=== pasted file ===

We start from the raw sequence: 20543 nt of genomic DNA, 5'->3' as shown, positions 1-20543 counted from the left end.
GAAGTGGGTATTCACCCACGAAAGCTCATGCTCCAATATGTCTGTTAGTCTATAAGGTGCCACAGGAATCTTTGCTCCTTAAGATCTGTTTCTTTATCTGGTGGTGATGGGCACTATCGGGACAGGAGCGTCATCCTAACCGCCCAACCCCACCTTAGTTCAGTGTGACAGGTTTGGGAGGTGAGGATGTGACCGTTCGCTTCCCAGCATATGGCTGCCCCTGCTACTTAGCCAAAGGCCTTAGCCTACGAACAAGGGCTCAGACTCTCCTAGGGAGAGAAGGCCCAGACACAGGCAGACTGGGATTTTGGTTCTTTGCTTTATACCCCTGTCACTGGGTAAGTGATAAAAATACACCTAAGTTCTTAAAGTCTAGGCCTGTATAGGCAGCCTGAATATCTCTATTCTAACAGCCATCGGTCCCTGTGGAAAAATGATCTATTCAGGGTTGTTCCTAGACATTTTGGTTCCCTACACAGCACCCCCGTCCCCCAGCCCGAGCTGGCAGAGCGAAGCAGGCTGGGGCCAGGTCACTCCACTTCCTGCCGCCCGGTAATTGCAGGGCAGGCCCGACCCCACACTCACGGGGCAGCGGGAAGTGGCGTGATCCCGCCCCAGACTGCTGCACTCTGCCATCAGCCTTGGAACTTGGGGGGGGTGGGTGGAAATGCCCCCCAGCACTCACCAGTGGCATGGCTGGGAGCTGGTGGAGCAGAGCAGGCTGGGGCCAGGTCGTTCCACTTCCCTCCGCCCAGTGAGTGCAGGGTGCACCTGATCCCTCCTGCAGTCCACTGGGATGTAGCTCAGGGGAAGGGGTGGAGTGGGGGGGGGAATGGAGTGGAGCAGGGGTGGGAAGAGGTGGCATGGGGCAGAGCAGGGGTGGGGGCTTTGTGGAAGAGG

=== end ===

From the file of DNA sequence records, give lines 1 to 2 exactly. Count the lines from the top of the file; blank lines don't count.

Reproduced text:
We start from the raw sequence: 20543 nt of genomic DNA, 5'->3' as shown, positions 1-20543 counted from the left end.
GAAGTGGGTATTCACCCACGAAAGCTCATGCTCCAATATGTCTGTTAGTCTATAAGGTGCCACAGGAATCTTTGCTCCTTAAGATCTGTTTCTTTATCTGGTGGTGATGGGCACTATCGGGACAGGAGCGTCATCCTAACCGCCCAACCCCACCTTAGTTCAGTGTGACAGGTTTGGGAGGTGAGGATGTGACCGTTCGCTTCCCAGCATATGGCTGCCCCTGCTACTTAGCCAAAGGCCTTAGCCTACGAACAAGGGCTCAGACTCTCCTAGGGAGAGAAGGCCCAGACACAGGCAGACTGGGATTTTGGTTCTTTGCTTTATACCCCTGTCACTGGGTAAGTGATAAAAATACACCTAAGTTCTTAAAGTCTAGGCCTGTATAGGCAGCCTGAATATCTCTATTCTAACAGCCATCGGTCCCTGTGGAAAAATGATCTATTCAGGGTTGTTCCTAGACATTTTGGTTCCCTACACAGCACCCCCGTCCCCCAGCCCGAGCTGGCAGAGCGAAGCAGGCTGGGGCCAGGTCACTCCACTTCCTGCCGCCCGGTAATTGCAGGGCAGGCCCGACCCCACACTCACGGGGCAGCGGGAAGTGGCGTGATCCCGCCCCAGACTGCTGCACTCTGCCATCAGCCTTGGAACTTGGGGGGGGTGGGTGGAAATGCCCCCCAGCACTCACCAGTGGCATGGCTGGGAGCTGGTGGAGCAGAGCAGGCTGGGGCCAGGTCGTTCCACTTCCCTCCGCCCAGTGAGTGCAGGGTGCACCTGATCCCTCCTGCAGTCCACTGGGATGTAGCTCAGGGGAAGGGGTGGAGTGGGGGGGGGAATGGAGTGGAGCAGGGGTGGGAAGAGGTGGCATGGGGCAGAGCAGGGGTGGGGGCTTTGTGGAAGAGG